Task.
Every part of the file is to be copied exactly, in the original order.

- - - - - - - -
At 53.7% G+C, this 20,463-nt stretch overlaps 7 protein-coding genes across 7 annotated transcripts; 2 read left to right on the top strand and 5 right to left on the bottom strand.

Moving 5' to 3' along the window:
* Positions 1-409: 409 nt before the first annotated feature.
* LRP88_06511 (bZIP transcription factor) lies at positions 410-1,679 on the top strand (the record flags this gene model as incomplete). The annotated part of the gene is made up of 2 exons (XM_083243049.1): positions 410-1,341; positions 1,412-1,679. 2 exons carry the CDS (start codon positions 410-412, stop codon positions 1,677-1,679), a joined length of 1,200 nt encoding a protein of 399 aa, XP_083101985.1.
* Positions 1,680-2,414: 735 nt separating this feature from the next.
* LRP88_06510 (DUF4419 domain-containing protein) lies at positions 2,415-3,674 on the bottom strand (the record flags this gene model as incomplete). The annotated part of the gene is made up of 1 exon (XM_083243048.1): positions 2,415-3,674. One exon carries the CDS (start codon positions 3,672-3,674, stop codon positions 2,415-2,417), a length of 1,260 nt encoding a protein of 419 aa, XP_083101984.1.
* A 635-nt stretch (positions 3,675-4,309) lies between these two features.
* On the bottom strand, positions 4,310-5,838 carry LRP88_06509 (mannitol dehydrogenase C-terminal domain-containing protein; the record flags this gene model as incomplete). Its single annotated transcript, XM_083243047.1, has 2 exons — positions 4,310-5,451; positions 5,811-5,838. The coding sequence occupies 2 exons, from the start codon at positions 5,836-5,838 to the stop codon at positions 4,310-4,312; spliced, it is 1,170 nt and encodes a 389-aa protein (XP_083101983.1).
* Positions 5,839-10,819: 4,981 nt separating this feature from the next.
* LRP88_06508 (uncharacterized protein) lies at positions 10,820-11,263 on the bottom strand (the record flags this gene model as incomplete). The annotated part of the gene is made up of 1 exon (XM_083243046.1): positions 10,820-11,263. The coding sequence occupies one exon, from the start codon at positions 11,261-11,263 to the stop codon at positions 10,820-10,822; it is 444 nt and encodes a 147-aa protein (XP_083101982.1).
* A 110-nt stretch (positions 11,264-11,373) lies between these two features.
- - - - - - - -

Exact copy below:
At 53.7% G+C, this 20,463-nt stretch overlaps 7 protein-coding genes across 7 annotated transcripts; 2 read left to right on the top strand and 5 right to left on the bottom strand.

Moving 5' to 3' along the window:
* Positions 1-409: 409 nt before the first annotated feature.
* LRP88_06511 (bZIP transcription factor) lies at positions 410-1,679 on the top strand (the record flags this gene model as incomplete). The annotated part of the gene is made up of 2 exons (XM_083243049.1): positions 410-1,341; positions 1,412-1,679. 2 exons carry the CDS (start codon positions 410-412, stop codon positions 1,677-1,679), a joined length of 1,200 nt encoding a protein of 399 aa, XP_083101985.1.
* Positions 1,680-2,414: 735 nt separating this feature from the next.
* LRP88_06510 (DUF4419 domain-containing protein) lies at positions 2,415-3,674 on the bottom strand (the record flags this gene model as incomplete). The annotated part of the gene is made up of 1 exon (XM_083243048.1): positions 2,415-3,674. One exon carries the CDS (start codon positions 3,672-3,674, stop codon positions 2,415-2,417), a length of 1,260 nt encoding a protein of 419 aa, XP_083101984.1.
* A 635-nt stretch (positions 3,675-4,309) lies between these two features.
* On the bottom strand, positions 4,310-5,838 carry LRP88_06509 (mannitol dehydrogenase C-terminal domain-containing protein; the record flags this gene model as incomplete). Its single annotated transcript, XM_083243047.1, has 2 exons — positions 4,310-5,451; positions 5,811-5,838. The coding sequence occupies 2 exons, from the start codon at positions 5,836-5,838 to the stop codon at positions 4,310-4,312; spliced, it is 1,170 nt and encodes a 389-aa protein (XP_083101983.1).
* Positions 5,839-10,819: 4,981 nt separating this feature from the next.
* LRP88_06508 (uncharacterized protein) lies at positions 10,820-11,263 on the bottom strand (the record flags this gene model as incomplete). The annotated part of the gene is made up of 1 exon (XM_083243046.1): positions 10,820-11,263. The coding sequence occupies one exon, from the start codon at positions 11,261-11,263 to the stop codon at positions 10,820-10,822; it is 444 nt and encodes a 147-aa protein (XP_083101982.1).
* A 110-nt stretch (positions 11,264-11,373) lies between these two features.